Doodle God (PC) Review

By Nikola Suprak 13.05.2016

Review for Doodle God on PC

Occasionally, a game will find some success on a mobile platform, captivating its target audience with some simple yet engaging gameplay and working quite well within what is expected for the system. Sometimes, these games will do so well on there that they will try to jump to one of the more "traditional" gaming systems, either on home console or PC. And, almost to a game, these efforts will end in a spectacular dumpster fire of failure. This isn't to say that one medium is inherently better than another, but what people want in their mobile gaming experiences differs significantly from their console gaming expectations. Doodle God is just the latest game to try to make this leap, doing so with the finesse of a drunken hippo. Maybe future mobile developers can learn from this mistake.

Life as a god must be hard. It might not seem like it, but if Doodle God is any indication, the whole thing is much more of a hassle than it is worth. Things start off simple enough. There is a big empty world and the Doodle God is provided four elements from which to make things to fill it with. Any two elements can be combined, either creating a new element or resulting in failure and the suggestion to try again. Fire and water will make steam, and that steam can then be used to combine with other elements and make new combinations. Things start off fairly simple, and the combinations will give things like dust, lava, or stone. Eventually, however, these combinations will give way to more interesting combinations, like skyscrapers, satellites, and vampires. The goal is to find a way to create all 248 different possible objects and try not to forget all the previous combinations that have already been tried.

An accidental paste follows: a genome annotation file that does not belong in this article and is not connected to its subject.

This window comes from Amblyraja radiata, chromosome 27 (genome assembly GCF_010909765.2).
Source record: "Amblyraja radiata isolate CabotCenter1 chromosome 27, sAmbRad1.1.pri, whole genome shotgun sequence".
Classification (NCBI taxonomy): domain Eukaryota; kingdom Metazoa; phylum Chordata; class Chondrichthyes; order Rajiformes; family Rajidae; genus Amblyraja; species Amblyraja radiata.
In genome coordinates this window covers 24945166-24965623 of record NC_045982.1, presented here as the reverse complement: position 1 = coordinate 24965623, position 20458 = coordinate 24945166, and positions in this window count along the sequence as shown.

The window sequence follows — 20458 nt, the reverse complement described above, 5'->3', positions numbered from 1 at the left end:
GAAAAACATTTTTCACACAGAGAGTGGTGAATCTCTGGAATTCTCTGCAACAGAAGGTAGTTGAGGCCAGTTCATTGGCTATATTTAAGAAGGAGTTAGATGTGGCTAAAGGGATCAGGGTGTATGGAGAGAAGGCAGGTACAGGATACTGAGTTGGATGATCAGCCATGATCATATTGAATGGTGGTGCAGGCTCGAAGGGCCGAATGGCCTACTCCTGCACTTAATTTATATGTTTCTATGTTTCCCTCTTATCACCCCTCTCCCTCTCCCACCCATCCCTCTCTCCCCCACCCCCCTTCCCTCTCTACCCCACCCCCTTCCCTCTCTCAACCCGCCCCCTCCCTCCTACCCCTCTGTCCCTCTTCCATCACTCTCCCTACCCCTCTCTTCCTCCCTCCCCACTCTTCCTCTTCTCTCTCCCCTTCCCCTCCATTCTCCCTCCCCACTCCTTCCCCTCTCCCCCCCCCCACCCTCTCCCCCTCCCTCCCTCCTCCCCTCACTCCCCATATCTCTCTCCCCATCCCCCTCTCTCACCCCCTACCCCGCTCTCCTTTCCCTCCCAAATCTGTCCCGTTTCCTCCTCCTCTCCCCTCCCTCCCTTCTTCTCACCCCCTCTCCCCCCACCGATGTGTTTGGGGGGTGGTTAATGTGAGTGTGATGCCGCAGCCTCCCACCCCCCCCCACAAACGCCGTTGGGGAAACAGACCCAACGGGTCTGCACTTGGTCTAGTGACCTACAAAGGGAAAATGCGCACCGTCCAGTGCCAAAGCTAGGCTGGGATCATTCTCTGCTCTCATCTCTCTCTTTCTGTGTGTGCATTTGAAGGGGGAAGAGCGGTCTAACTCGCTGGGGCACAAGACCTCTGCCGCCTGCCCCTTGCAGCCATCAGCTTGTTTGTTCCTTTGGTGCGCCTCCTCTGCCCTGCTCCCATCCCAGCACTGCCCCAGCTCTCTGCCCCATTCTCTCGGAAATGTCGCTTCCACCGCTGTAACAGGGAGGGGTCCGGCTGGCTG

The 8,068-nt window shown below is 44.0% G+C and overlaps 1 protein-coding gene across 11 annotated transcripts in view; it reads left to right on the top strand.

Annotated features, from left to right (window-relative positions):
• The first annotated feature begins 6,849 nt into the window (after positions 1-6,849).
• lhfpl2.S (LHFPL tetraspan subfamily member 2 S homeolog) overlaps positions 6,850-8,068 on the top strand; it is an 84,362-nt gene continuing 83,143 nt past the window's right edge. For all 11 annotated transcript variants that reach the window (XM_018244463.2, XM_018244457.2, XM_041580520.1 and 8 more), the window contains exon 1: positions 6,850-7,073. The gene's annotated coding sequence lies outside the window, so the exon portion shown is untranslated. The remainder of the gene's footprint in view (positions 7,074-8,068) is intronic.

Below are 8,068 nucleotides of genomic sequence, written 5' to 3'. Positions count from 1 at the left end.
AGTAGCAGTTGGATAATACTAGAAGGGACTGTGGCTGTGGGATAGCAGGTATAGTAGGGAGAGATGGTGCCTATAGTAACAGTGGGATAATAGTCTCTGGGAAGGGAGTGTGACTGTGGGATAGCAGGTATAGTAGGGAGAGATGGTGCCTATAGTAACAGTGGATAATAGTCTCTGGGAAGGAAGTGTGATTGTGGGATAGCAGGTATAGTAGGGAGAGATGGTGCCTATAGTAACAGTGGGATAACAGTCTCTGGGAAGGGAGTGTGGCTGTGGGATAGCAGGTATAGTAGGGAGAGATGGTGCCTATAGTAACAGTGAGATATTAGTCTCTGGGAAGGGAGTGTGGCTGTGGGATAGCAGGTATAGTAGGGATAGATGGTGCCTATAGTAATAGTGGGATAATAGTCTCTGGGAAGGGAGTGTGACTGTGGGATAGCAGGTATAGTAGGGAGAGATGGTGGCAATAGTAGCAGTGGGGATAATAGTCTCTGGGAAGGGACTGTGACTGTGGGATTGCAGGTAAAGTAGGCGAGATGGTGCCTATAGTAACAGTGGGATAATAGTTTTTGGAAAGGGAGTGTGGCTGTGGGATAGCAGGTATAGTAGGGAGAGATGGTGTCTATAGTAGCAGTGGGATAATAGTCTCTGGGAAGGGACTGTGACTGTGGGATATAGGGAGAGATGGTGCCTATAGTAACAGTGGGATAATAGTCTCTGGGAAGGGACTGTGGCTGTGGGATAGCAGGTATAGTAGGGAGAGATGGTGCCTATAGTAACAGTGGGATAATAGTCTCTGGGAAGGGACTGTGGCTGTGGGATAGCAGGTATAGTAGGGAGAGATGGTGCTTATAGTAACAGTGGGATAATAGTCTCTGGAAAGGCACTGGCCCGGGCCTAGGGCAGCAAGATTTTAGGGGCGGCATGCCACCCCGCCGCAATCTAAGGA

Screenshot for Doodle God on PC

So what's the point of all this? That is somewhat unclear. The object is to make new elements by matching two together, which you then use to make new elements. The gameplay is simple, for sure, but simple doesn't always mean good. It's is technically classified as a puzzle title, but it really doesn't feel much like a true puzzle game. The closest comparison is probably point-and-click adventure games where items can be combined in the inventory to make new items, except here there is nothing to use them on except for other items in the inventory. There is no end goal here other than to make new elements, and mashing two objects together and seeing what results isn't really anyone's definition of fun. There might be some minor, fleeting entertainment that comes from matching up two objects that look like they should go together and seeing what can be made, but the whole thing feels pointless. There are only more elements to add to Doodle God's ever-growing arsenal, but nothing to do with them.

Screenshot for Doodle God on PC